Among these balance-of-system benefits are the lower system costs and the smaller size and lower weight of SiC-enabled PV inverters as a result of the SiC devices being able to operate at higher voltages, thus allowing for simpler system topologies. The naturally higher efficiency of a SiC-based inverter results in lower operating costs, and the resultant decrease in waste heat, along with the higher operating temperature margin for SiC power electronics, means a lower cost thermal management solution for the inverter.
GE understands that using a somewhat more expensive component, the SiC MOSFET, substantially reduces the PV inverter balance-of-system costs. Everybody wins. It’s better living through technology, as a result of imagination at work, and the same value proposition applies to a wide range of products and markets.
The electronics industry supply chain corridor in New York State covered by Edwards (now part of the Atlas Copco Group) starts in the west, in Buffalo (Lake Erie), moves on the horizontal (Erie Canal) over to Rochester, Syracuse, and Utica, carries on east until it takes a quick look up at Malta, and then bends south to Albany and Fishkill (Hudson River). Along the way you will collect postcards from the PV industry, photonics, GaN power electronics, nano, SiC power electronics, and CMOS IC.
From 1825, when the Erie Canal first opened, to almost 200 years later, today, the same basic route bargemen plied is still a high-tech corridor.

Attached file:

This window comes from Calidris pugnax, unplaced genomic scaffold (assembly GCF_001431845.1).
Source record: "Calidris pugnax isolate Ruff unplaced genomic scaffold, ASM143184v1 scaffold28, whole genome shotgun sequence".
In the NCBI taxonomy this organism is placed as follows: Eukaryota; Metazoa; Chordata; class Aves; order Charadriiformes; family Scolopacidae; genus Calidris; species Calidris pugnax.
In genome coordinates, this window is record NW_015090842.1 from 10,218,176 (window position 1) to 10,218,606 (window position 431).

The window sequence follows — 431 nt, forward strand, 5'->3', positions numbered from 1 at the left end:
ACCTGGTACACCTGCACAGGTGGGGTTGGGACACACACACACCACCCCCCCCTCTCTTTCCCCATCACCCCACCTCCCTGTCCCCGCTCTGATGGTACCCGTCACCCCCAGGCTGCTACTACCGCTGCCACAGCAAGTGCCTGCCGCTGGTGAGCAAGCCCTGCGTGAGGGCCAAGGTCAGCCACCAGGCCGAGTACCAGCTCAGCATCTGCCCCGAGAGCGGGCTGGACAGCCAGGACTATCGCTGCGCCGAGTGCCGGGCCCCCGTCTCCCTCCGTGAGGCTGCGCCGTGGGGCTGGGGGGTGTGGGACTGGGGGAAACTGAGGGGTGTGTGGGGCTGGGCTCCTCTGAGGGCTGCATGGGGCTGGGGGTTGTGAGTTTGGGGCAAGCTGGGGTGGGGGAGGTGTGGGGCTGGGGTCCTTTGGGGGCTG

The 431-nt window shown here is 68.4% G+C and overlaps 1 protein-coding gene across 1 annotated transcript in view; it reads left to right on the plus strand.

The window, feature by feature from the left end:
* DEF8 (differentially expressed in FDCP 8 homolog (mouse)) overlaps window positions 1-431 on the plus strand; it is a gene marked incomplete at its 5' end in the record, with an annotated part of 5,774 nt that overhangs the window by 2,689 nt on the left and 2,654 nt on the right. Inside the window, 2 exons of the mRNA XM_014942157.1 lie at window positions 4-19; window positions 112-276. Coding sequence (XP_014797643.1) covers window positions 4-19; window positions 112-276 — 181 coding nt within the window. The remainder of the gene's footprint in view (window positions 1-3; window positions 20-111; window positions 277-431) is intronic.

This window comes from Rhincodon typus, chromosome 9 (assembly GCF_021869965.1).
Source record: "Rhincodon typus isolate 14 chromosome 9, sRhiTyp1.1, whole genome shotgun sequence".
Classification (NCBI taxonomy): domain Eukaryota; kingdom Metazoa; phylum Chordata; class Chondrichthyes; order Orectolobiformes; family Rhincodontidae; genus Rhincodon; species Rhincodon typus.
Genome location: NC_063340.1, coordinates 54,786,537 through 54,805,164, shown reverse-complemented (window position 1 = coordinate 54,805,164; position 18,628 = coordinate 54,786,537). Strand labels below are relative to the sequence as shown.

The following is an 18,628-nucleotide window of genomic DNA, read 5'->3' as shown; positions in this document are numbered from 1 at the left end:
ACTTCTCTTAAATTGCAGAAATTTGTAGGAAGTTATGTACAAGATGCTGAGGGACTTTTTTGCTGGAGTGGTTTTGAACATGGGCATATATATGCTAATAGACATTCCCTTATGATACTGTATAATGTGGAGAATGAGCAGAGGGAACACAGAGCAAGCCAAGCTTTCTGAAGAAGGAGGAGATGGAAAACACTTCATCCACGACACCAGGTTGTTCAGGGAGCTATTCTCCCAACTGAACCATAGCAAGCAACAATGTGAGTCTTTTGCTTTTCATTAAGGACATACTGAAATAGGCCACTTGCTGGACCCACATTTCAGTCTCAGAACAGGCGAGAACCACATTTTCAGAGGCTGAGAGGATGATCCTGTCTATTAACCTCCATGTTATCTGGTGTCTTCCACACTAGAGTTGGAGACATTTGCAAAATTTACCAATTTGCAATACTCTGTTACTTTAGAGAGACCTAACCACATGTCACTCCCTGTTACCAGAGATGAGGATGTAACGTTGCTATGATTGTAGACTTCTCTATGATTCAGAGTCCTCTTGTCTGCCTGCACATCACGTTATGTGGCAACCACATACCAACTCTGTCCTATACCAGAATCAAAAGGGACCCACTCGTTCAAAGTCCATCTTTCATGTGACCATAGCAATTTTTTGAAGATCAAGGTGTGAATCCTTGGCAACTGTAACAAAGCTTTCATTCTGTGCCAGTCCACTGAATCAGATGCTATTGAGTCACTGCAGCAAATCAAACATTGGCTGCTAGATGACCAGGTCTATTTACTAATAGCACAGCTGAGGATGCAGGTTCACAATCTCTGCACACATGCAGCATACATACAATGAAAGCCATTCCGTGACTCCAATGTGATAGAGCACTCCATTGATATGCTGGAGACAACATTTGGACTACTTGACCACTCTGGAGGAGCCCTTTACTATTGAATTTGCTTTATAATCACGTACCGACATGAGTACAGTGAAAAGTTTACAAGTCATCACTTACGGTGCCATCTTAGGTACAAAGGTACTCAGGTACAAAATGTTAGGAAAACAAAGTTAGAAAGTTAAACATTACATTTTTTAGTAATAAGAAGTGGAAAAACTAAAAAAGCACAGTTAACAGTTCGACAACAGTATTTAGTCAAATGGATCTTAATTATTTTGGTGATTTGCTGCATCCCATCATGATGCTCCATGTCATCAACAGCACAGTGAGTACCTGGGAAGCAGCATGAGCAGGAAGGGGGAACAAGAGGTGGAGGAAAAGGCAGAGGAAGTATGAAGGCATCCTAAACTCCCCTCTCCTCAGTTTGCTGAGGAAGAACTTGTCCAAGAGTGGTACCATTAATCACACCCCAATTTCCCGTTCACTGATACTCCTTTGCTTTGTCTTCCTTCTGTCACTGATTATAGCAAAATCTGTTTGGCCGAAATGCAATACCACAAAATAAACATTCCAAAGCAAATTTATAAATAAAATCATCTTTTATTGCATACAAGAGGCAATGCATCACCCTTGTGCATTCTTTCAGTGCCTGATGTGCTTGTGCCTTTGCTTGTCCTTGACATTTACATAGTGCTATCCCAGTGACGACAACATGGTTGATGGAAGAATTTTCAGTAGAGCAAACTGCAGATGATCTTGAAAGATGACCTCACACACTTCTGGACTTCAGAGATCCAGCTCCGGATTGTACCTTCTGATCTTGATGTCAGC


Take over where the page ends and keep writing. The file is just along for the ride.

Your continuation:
In New York State, follow the money = follow the water.
Under the “One throat to choke” model, Scott Balaguer’s organization at Edwards operates as the one-stop-shop for abatement systems, vacuum equipment, and pipe-work and temperature management systems, performing both hook-up / installations and long-term warranty and service support.
The ‘Green Mode’ capable pumps and abatement systems allow for reduced utility usage during fab idle periods, saving both money and the earth, in the form of reduced CO2 emissions.
Yield and Productivity are the two major cost drivers of the epitaxial depositions required for both GaN and SiC device fabrication and Veeco is working on both drivers for both materials, as we heard in the presentation given by Somit Joshi.
Just as silicon epitaxial technology went from the batch reactor stage to the single-wafer reactor stage for better device yields, and then to the cluster tool stage for better productivity, so too has epi for GaN and for SiC evolved along the same path.
Throw in Continuous Improvement Projects along the way and you arrive having better uniformity, better run-to-run control, lower particles, higher good wafers out, and lower consumables, which are just the things needed to help reduce manufacturing costs for wide bandgap materials.
Trick question: what is the melting point of SiC?
Answer: SiC has no liquid phase, so it can’t really be said to melt. It’s sublime!
And there’s the trick behind UV laser annealing for SiC manufacturing processes, the subject of Fulvio Mazzamuto’s talk. UV laser annealing of SiC wafers enables crystal defect “repair” and the activation of high dose implants, along with being compatible for BEOL processing, where temperature budgets can be tight. The ultra-fast non-equilibrium laser annealing can produce very high (>3,000°C) localized zones of elevated temperature, and could be one of the new process techniques that will give a boost to SiC device and manufacturing maturity, making it that more competitive with silicon-based power devices.
Great things indeed happening in New York State.
From Santa Clara, CA, thanks for reading. ~PFW